- By John Hudson
John Hudson is a staff writer for Foreign Policy where he chases down stories from Foggy Bottom to the White House, the Pentagon to Embassy Row. Between 2009 and 2012, John covered politics and global affairs for The Atlantic Wire. In 2008, he covered the August War between Russia and Georgia for Salon.com and other news outlets. Over the years, he's dug up resignation-causing FEC documents; unmasked world-famous Internet trolls; exposed bizarre Photoshopping by government media; and revealed a secret Iranian military facility. John's weakness is cold craft beer from his birthplace of Grand Rapids, Michigan. He's appeared on MSNBC, BBC, C-SPAN, Fox News radio, and other broadcast outlets.
With the Foal Eagle joint military exercise between the United States and South Korea drawing to a close, North Korea took a moment to reflect on the last two months — a period in which it declared a "state of war," voided its existing non-aggression pacts, and threatened a nuclear strike on the U.S. mainland. "All facts go to prove that the U.S. is the provocateur," the Tuesday edition of the North’s official Rodong Sinmun newspaper concluded.
The paper’s defiant editorial reviewed a period following North Korea’s third nuclear test in which international sanctions gave way to a series of belligerent threats by Pyongyang that worried allies China and Cuba and sparked a U.S. escalation of the annual Foal Eagle exercises. The DPRK’s official outlets offered a unified history lesson.
"The U.S. persistent military provocations would result in escalating the political and military tough measures of the DPRK to cope with them," Rodong Sinmun explained.
Another editorial, featured in a Korean Central News Agency report, offered a similar reflection. "Foal Eagle was of very dangerous nature as it was staged against the backdrop of extreme anti-DPRK provocation campaign of the U.S. and the south Korean puppet forces," read the editorial. "Foal Eagle staged against the backdrop of the dangerous military moves which can be seen only on the eve of a war clearly suggested its alarming danger.’"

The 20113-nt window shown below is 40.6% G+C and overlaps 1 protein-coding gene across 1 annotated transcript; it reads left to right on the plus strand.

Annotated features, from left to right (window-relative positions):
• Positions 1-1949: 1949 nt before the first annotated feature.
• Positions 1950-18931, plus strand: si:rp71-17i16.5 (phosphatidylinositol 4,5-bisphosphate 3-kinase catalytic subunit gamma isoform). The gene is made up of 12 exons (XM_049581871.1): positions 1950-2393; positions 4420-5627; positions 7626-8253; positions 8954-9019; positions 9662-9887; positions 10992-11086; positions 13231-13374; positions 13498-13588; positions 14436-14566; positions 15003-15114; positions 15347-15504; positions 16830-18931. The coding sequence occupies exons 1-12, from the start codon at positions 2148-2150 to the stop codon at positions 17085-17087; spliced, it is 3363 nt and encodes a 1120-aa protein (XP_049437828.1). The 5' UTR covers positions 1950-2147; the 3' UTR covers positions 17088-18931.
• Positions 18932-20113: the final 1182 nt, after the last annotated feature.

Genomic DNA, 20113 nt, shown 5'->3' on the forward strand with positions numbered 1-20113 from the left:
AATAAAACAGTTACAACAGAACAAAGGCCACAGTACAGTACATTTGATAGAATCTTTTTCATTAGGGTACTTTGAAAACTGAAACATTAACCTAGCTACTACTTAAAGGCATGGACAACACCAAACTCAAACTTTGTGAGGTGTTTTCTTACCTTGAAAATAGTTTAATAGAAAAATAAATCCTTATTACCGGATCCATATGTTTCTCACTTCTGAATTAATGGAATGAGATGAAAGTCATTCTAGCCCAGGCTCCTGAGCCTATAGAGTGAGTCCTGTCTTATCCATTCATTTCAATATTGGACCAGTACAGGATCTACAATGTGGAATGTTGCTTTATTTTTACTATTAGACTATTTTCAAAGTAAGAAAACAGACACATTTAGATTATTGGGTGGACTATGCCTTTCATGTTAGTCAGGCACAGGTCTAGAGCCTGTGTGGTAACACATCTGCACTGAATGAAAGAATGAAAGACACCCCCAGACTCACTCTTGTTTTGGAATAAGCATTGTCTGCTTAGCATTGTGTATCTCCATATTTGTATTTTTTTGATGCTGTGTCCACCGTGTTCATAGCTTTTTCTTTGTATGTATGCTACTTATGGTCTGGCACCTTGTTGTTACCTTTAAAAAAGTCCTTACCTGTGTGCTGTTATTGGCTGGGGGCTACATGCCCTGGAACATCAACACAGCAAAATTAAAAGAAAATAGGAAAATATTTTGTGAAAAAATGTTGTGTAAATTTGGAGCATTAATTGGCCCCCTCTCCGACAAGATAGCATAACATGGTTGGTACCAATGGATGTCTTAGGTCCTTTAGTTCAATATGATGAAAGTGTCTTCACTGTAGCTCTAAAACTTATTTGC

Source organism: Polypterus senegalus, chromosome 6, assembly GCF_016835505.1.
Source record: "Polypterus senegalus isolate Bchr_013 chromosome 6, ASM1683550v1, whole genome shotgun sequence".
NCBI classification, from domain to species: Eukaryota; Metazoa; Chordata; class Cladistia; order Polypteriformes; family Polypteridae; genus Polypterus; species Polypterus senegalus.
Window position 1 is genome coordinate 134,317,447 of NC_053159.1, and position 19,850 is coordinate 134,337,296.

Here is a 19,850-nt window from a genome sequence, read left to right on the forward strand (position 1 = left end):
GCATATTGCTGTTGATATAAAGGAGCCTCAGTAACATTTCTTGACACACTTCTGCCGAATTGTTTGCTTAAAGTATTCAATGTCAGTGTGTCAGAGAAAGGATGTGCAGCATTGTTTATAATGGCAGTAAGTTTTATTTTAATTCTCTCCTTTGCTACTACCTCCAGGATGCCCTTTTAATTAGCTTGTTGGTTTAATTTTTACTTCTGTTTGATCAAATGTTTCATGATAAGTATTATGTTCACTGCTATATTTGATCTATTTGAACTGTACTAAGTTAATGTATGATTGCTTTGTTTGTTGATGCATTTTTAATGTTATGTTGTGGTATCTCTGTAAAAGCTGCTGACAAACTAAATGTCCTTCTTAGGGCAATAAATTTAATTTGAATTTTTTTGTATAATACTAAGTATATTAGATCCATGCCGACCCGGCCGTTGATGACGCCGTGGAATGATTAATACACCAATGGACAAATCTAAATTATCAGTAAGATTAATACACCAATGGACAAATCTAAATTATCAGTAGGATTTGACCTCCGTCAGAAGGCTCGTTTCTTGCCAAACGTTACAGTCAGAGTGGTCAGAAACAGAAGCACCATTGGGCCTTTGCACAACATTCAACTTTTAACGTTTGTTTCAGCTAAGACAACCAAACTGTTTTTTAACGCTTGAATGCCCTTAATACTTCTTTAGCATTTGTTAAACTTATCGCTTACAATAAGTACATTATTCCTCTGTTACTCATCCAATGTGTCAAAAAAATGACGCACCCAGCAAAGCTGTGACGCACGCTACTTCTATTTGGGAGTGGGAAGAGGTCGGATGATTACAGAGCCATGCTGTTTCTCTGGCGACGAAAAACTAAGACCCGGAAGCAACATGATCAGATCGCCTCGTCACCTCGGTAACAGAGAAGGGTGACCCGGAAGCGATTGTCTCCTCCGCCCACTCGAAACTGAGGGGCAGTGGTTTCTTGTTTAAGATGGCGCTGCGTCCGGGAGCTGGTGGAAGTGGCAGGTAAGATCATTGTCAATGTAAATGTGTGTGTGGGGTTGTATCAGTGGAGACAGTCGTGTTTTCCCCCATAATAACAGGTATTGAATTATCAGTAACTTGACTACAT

It continued. "At the prodding of the U.S. these forces recklessly cried out for meting out ‘punishment’ and ‘making strikes at bases of provocation and commanding force.’"
To be sure, the United States didn’t exactly turn the other cheek as Pyongyang’s threats piled up. The two-month-long drill involved a dazzling array of U.S. military hardware including a nuclear submarine, B-2 stealth bombers, F-22 fighter jets, and B-52 bombers — and about 10,000 U.S. troops and up to 200,000 South Korean soldiers.
But rather than add to the tough talk, U.S. Forces Korea marked the end of the exercises Tuesday with an innocuous statement on its Facebook page saying the exercise provided "valuable military training based on realistic requirements and missions, and [is] designed to improve the alliance’s readiness to defend the Republic of Korea."
Well, until next time!
Kevin Baron is a national security reporter for Foreign Policy, covering defense and military issues in Washington. He is also vice president of the Pentagon Press Association. Baron previously was a national security staff writer for National Journal, covering the "business of war." Prior to that, Baron worked in the resident daily Pentagon press corps as a reporter/photographer for Stars and Stripes. For three years with Stripes, Baron covered the building and traveled overseas extensively with the secretary of defense and chairman of the Joint Chiefs of Staff, covering official visits to Afghanistan and Iraq, the Middle East and Europe, China, Japan and South Korea, in more than a dozen countries. From 2004 to 2009, Baron was the Boston Globe Washington bureau's investigative projects reporter, covering defense, international affairs, lobbying and other issues. Before that, he muckraked at the Center for Public Integrity. Baron has reported on assignment from Asia, Africa, Australia, Europe, the Middle East and the South Pacific. He was won two Polk Awards, among other honors. He has a B.A. in international studies from the University of Richmond and M.A. in media and public affairs from George Washington University. Originally from Orlando, Fla., Baron has lived in the Washington area since 1998 and currently resides in Northern Virginia with his wife, three sons, and the family dog, The Edge.| The E-Ring |
Daniel W. Drezner is professor of international politics at the Fletcher School of Law and Diplomacy at Tufts University and a senior editor at The National Interest. Prior to Fletcher, he taught at the University of Chicago and the University of Colorado at Boulder. Drezner has received fellowships from the German Marshall Fund of the United States, the Council on Foreign Relations, and Harvard University. He has previously held positions with Civic Education Project, the RAND Corporation, and the Treasury Department.| Daniel W. Drezner |